Nevertheless, the $700,000+ car does have a clear link with modern British sports cars. In fact, under this bespoke exterior and lavish interior lays the architecture of the Jaguar XKR. The drivetrain, the suspension, and basically all the other parts are taken from the Jaguar XKR. This does not cripple the Speedback GT’s exclusivity though. David Brown envisioned this car as an homage to those older, powerful cruisers with a presence. Honoring the luxury, exclusivity, and sophistication of such machines, the Speedback GT ended up looking similar to one of the best - the DB5.
Now, one may ask how this can be a sustainable business as the XKR is out of production. Well, David Brown did the deed and bought a bunch of XKRs before endeavoring on this adventure.
“We bought quite a few XKs from Jaguar before it went out of production. And we remove the wearing parts – the panels and the interior – so we only need the rolling chassis, engine, and gearbox. We’ve got enough parts to sustain us. And if you know anyone who wants a ‘brand new’ XKR, I’m your man…” he said to TopGear in 2016.
While the Speedback GT doesn’t feature any cutting edge tech or some sort of “out-of-this-world” propulsion, it makes its case with a bespoke exterior and a lavish interior full of wood, metal, and leather. Infotainment? Definitely! It complements a 7.0-inch touchscreen with a sat nav, Bluetooth, USB connectivity, and a Bowers and Wilkins audio system.
If you are still wondering about what makes it a sports car then check out these specs:
|0-to-62 mph||4.6 seconds|
|Top Speed||155 mph|
Read our full review on the 2015 David Brown Automotive Speedback GT.
The Marussia B2
The Marussia B2 does have a certain unique styling - styling that's not exactly associated with what one can see on other similar cars
Russia is not exactly known for its supercars. Yet, back in 2009, a company from Moscow revealed a quite promising Marussia B1 and, soon after, its successor Marussia B2. I am here to talk about the latter, as I am inclined to believe that one is a better product overall. As with basically all other small-scale sports car or supercar producers, Marussia outsourced its production to another company. In this case, Valmet Automotive from Finland (the company that produced the Fisker Karma) who was in charge of the production of 500 units of the B2. Sure, they capped the production of the car that was quite reasonably priced at $130,460 in 2012. Marussia claimed to have developed the car in collaboration with a number of high-end companies like KW for the development of the suspension or Cosworth for engine development
"The B2 is an overt expression of our capabilities and ambition. Using the same exceptionally light and strong chassis structure combined with Marussia-Cosworth power units, the B2 allows our designers and our customers to explore their wilder side."
Obviously widely styled, the Marussia B2 does have a certain unique styling - styling that’s not exactly associated with what one can see on other similar cars. It is a purpose-built machine that offers enhanced track performance and gives drivers an engaging driving experience. All of which is achieved with the help of its low-weight design of only 2,425 lbs and a 420 horsepower engine. The turbocharged 2.8-liter that was developed with the help of the famed Cosworth is the top-notch offering which grants a 0-62 mph sprint in 3.2 seconds and a top speed of almost 190 mph. The other version, priced at $130kish, actually uses a naturally aspirated, 3.5-liter, V-6 that’s good for 300 horsepower. Not shabby at all.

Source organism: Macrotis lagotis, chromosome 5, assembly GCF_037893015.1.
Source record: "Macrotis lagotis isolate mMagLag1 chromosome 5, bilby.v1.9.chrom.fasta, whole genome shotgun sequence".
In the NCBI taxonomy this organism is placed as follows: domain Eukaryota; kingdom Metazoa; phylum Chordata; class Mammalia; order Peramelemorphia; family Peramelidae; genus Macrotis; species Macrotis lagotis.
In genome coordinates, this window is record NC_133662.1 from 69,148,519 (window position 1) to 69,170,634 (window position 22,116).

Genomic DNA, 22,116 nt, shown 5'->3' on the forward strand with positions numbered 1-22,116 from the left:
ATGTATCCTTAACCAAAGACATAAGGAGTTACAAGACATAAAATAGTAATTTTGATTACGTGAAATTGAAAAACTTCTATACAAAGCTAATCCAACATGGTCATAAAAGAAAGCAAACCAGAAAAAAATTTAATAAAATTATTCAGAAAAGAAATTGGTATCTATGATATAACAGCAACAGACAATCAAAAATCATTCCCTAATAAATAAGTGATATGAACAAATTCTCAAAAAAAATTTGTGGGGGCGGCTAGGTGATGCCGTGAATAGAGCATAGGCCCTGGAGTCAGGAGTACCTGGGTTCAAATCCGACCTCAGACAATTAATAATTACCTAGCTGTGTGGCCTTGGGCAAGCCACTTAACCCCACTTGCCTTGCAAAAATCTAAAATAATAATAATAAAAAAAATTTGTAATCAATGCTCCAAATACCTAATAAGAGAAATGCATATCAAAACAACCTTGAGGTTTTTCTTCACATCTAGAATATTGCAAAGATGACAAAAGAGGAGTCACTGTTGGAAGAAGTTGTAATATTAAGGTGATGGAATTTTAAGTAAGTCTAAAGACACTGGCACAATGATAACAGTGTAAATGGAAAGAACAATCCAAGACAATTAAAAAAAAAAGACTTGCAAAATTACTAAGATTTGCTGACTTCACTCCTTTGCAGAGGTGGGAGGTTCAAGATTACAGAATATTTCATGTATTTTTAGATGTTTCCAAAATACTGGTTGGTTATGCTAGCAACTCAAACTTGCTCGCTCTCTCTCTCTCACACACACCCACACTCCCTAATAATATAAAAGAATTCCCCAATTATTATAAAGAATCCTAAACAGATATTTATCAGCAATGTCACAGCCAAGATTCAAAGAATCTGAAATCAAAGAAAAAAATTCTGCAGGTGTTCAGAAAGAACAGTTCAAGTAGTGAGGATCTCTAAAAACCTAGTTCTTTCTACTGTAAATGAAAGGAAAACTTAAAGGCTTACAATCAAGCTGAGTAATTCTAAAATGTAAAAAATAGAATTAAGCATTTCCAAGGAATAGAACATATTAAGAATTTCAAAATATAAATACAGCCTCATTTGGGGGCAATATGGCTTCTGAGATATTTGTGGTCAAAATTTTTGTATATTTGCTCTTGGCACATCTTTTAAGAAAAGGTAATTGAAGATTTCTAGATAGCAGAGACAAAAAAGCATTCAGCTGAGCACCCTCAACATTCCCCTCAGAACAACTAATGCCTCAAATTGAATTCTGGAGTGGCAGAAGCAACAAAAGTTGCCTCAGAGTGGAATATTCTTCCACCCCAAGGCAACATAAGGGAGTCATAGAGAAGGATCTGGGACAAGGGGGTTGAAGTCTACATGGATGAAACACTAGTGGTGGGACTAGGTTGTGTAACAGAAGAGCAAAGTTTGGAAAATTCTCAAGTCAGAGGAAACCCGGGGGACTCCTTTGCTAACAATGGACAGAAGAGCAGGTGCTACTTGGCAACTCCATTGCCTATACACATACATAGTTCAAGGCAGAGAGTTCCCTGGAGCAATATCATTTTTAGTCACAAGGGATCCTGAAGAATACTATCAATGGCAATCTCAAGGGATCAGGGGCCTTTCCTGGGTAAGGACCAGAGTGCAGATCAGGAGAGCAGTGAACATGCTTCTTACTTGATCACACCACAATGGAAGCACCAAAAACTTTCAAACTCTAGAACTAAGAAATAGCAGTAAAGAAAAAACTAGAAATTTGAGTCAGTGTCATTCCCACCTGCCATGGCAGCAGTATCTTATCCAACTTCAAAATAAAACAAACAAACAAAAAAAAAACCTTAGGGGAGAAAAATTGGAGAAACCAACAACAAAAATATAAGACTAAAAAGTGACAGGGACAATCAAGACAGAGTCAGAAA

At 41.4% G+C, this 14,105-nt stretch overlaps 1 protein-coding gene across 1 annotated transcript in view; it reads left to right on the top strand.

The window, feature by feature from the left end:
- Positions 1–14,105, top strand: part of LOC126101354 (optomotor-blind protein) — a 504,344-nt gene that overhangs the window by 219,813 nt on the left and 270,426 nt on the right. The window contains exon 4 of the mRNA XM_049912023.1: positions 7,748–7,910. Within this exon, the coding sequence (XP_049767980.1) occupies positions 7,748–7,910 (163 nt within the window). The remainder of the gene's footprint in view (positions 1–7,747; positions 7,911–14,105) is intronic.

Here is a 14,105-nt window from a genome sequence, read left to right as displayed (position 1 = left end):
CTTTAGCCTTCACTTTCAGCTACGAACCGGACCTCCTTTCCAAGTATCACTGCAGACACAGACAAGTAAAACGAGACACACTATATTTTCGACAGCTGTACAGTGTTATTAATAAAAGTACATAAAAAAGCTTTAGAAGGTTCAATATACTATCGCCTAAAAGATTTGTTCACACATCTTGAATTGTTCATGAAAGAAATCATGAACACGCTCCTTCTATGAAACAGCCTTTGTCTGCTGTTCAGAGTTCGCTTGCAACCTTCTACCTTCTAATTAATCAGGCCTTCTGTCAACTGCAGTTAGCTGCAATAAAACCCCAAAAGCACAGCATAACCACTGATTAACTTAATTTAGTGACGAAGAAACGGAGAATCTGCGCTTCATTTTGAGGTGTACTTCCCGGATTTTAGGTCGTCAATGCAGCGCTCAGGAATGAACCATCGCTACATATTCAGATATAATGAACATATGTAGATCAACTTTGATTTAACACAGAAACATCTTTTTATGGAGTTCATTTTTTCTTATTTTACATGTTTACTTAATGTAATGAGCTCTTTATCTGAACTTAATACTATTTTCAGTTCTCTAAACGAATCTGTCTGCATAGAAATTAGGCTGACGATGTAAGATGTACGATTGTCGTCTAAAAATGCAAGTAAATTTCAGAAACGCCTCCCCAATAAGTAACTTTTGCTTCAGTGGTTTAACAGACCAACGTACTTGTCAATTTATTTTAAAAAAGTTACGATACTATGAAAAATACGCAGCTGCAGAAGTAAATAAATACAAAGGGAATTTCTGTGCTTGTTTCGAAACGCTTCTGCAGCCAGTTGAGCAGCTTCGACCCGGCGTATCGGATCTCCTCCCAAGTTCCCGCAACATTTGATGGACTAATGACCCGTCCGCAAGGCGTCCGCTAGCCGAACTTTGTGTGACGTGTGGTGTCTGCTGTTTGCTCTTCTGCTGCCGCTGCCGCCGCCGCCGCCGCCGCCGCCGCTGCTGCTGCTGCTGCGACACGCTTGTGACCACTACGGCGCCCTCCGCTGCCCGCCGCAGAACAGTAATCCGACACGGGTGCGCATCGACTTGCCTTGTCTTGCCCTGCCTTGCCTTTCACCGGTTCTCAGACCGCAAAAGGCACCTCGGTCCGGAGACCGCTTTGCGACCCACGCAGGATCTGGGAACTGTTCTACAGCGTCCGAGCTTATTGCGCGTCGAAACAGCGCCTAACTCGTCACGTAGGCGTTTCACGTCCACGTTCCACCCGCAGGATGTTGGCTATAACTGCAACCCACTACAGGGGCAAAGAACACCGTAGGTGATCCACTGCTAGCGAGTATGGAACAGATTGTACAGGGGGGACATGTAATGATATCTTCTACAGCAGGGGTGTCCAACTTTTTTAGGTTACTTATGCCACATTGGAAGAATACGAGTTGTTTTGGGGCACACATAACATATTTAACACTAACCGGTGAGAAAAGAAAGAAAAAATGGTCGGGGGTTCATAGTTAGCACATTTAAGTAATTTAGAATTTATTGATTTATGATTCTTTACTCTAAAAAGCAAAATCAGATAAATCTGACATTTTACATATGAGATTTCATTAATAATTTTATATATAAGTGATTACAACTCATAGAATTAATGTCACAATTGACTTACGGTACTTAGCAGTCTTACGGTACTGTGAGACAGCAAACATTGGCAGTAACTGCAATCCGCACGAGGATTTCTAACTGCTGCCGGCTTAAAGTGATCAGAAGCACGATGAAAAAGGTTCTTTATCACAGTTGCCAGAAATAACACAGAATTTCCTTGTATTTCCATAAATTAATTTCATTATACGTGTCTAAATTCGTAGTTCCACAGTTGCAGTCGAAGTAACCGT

Read our full review on the 2012 Marussia B2.
The DC Design Avanti
The mid-engined car received composite steel architecture, composite carbon body, and a 2.0-liter, I-4, turbocharged engine good for 250 horsepower
India’s first sports car, the DC Design Avanti, was designed by India’s most prominent car designer Dillip Chhabria who leads DC Design. FYI, DC Design is a company looking to enter the world ruled by the likes of Pininfarina, Bertone, and other coachbuilding companies. In that regard, crafting a sports car is only the first step in the process and the Avanti (the name is an homage to the Studebaker Avanti) was just that. The mid-engined car received composite steel architecture, composite carbon body, and a 2.0-liter, I-4, turbocharged engine good for 250 horsepower. Actually, the engine is sourced from Renault Sport. Interestingly enough, that was the first snag DC Design experienced as Renault Sport did not want to supply engines to DC.
Nevertheless, the design of the Avanti was partially influenced by certain Ferrari vehicles, although it is hard to spot the styling cues. As with many small-scale sports cars, the DC Design Avanti did employ a tubular frame chassis, but it added a double wishbone suspension and 330mm AP Racing brakes to the chassis. With 250 horsepower pushing a body of 3,443 lbs, one cannot call the Avanti a supercar. Sports car? Definitely yes.
Read our full review on the 2016 DC Design Avanti.
Each and every one of the sports cars mentioned here has a certain spark of individuality usually associated with those who envisioned them in the first place
Each and every one of the sports cars mentioned here has a certain spark of individuality usually associated with those who envisioned them in the first place. Sure, none of these ever moved past a few production units, but all of them were and still are a “dream-come-true” moment for their creators. Who would have thought that a guy from Slovenia could create a sports car or a chap in India could reach out to Renault Sport and beg for an engine. Then there’s the Russian attempt at sports cars - the Marussia B2, whose production was actually moved from Moscow to Finland.
Despite their struggles or the real-life usability of the cars, these five sports cars tell a story of people in love with cars. So much in love that they managed to put their name in the spotlight.